Social Distancing: Not a Free Pass for “Othering”

COVID-19 a/k/a Coronavirus has embedded a new term “social distancing” in our everyday vocabulary. This however is not a new term to the medical and scientific communities. According to Wikipedia, “the objective of social distancing is to reduce the probability of contact between persons carrying an infection, and others who are not infected, so as to minimize disease transmission, morbidity and ultimately, mortality.”

What does that mean in layman’s terms? #stayhome #selfisolate

As an unconscious bias expert, that edict to “hunker down” and separate yourself from others along with things I’ve seen on social media got me thinking …

Social distancing is fertile ground for our unconscious biases to raise their ugly heads.

Unconscious Bias is snap judgments we make about people or situations. Every second our brains receive millions of bits of information. But we can only consciously process about 40 of those bits. Those other bits get stored in our unconscious or as I like to say our junk drawer. And when we hear, read, see, and experience people and situations our brain rummages around in that junk drawer and makes assumptions. We then base our decisions about how we respond to or interact with others based on those assumptions, many times false ones.

In these times of information overload – some intended to inform others intended to scare – how do we disrupt our unconscious biases to ensure we do not weaponize social distancing to “otherize?”

Here are 3 easy things we can do:

Watch your words and actions. Words matter and words have power. It has been reported that this virus originated in Wuhan, China. The medical and scientific community have identified the virus as COVID-19 a/k/a Coronavirus. Despite that fact, many people, including elected officials, have chosen to refer to it as the Wuhan virus. With the virus having a technical name, the only reason to refer to it by its origin location, is to attach it to China and its people. This type of rhetoric invites people to attach a racial or ethnic component to the epidemic and potentially unfairly villainize people of Asian descent, whether or not they’ve been exposed to or infected by Coronavirus.

Making “jokes” about Chinese restaurants and nail salons is not funny and in fact is demeaning, dehumanizing, and discriminatory.

And don’t point, stare, or whisper. We can see and hear you!

Self-isolate not Ostracize. Yes, there’s a difference. To isolate means to separate or cut off from others. That’s what is being recommended with the 6-foot rule, working remotely, and avoiding crowds. On the other hand, ostracize means to exclude from society or from a community by not communicating with them or refusing to acknowledge their presence. In other words, to shun someone. This is not what is being recommended. However, when we don’t watch our words and actions or we make false assumptions based on stereotypes, we can easily cross the line.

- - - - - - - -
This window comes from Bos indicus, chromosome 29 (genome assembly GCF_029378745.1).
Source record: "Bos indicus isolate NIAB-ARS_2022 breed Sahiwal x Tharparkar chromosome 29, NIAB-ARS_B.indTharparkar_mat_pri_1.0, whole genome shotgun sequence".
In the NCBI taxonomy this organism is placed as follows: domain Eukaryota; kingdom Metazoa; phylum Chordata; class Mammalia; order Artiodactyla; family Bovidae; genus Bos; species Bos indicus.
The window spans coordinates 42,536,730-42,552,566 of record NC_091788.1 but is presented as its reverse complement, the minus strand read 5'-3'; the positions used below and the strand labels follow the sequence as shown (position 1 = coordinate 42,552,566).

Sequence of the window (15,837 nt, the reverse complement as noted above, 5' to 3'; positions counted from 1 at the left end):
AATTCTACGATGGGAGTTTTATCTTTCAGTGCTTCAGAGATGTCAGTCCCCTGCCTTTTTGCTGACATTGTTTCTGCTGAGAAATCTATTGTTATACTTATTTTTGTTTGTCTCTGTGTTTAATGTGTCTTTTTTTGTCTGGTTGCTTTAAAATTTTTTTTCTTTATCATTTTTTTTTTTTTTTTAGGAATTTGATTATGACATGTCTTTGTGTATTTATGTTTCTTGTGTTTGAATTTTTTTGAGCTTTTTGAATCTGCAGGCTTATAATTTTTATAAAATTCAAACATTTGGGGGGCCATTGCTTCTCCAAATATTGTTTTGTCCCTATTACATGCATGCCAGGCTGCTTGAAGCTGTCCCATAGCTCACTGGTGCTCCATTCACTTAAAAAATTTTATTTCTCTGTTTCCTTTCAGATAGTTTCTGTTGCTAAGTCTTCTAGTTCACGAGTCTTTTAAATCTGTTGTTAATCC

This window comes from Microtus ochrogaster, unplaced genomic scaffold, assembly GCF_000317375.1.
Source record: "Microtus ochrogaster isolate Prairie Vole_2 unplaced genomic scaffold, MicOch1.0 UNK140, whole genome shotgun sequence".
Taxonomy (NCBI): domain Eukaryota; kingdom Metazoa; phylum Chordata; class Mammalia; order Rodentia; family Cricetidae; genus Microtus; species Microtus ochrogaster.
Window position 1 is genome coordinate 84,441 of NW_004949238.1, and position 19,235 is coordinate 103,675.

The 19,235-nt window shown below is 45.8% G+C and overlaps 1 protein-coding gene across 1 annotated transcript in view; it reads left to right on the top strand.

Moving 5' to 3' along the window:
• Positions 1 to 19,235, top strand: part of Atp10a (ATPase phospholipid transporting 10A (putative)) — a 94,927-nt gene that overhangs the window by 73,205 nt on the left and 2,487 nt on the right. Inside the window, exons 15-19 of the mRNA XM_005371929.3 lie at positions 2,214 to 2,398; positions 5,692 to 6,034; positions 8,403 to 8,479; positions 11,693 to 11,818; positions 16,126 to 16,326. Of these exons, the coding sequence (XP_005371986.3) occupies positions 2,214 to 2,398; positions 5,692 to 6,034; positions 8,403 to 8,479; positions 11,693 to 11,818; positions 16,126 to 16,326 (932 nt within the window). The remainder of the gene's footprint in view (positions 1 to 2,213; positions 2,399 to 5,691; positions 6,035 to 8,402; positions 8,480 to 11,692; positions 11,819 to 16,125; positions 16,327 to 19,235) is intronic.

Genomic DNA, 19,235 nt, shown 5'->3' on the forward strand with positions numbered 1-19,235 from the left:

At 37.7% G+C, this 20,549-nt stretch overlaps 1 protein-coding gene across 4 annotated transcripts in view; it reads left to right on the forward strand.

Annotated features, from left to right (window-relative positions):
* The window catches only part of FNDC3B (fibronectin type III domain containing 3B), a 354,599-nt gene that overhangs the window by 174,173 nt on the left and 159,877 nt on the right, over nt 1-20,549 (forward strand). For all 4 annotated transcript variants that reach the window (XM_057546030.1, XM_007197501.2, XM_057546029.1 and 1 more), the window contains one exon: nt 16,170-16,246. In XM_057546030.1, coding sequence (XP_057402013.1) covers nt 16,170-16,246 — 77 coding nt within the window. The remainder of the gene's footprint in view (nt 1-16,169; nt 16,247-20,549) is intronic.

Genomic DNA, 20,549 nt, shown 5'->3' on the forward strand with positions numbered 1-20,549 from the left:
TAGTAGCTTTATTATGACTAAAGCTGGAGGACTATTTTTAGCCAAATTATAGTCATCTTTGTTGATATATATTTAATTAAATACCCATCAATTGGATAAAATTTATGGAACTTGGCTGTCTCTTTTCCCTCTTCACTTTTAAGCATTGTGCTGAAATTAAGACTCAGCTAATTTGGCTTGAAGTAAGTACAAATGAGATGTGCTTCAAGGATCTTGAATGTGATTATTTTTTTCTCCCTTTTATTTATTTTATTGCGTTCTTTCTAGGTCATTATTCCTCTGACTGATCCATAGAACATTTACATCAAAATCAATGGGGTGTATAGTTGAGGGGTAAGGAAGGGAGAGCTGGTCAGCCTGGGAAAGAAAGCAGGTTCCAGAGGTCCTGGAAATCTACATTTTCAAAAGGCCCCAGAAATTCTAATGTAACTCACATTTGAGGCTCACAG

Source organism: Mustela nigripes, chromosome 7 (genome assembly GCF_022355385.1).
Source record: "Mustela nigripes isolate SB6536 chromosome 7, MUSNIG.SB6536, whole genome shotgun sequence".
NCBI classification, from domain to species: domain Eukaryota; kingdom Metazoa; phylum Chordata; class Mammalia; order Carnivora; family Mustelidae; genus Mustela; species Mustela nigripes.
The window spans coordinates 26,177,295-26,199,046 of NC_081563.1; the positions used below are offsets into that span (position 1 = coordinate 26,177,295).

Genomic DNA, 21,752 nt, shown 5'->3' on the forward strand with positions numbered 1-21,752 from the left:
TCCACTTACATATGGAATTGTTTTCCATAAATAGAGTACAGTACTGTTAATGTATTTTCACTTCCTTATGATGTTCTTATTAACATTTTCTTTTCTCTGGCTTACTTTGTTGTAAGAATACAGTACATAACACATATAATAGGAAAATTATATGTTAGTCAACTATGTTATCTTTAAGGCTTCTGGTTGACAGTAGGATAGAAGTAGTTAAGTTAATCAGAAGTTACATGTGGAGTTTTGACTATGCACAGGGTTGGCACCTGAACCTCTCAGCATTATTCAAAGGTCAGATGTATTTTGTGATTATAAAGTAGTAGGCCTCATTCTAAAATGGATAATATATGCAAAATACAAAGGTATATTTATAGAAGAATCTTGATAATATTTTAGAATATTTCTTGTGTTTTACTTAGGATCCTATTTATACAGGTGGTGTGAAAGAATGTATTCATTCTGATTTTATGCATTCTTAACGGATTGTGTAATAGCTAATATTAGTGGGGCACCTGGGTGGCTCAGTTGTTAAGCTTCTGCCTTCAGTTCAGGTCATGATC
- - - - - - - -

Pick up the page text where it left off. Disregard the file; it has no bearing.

It’s absolutely prudent to physically separate from others during this time for your safety and others. However, it is inappropriate to weaponize social distancing as a tool to further an agenda of bias and discrimination.

Reconnect. We have no idea when or how this will end, but we know it will. When that happens, we will have to resume our lives – likely in a new normal – just as we did after other catastrophic events such as 9/11. Part of that new normal will be reconnecting with those from whom we have been isolated.

How do we do that when for weeks or months we have been “self-isolated or isolated with our own” and bombarded with images and sounds, some of which are intended to scare and divide us? We act on facts not fiction. We have conversations with “others” to dispel any myths or stereotypes. We attribute the devastation and disruption caused by Coronavirus to the virus and not people. And the simplest answer of all, we treat others like you want to be treated.

I know people are scared and we are living in a time of great uncertainty. But that’s not a free pass for “othering.”

Take care of yourself and others.

Stay safe. Stay healthy. Stay human.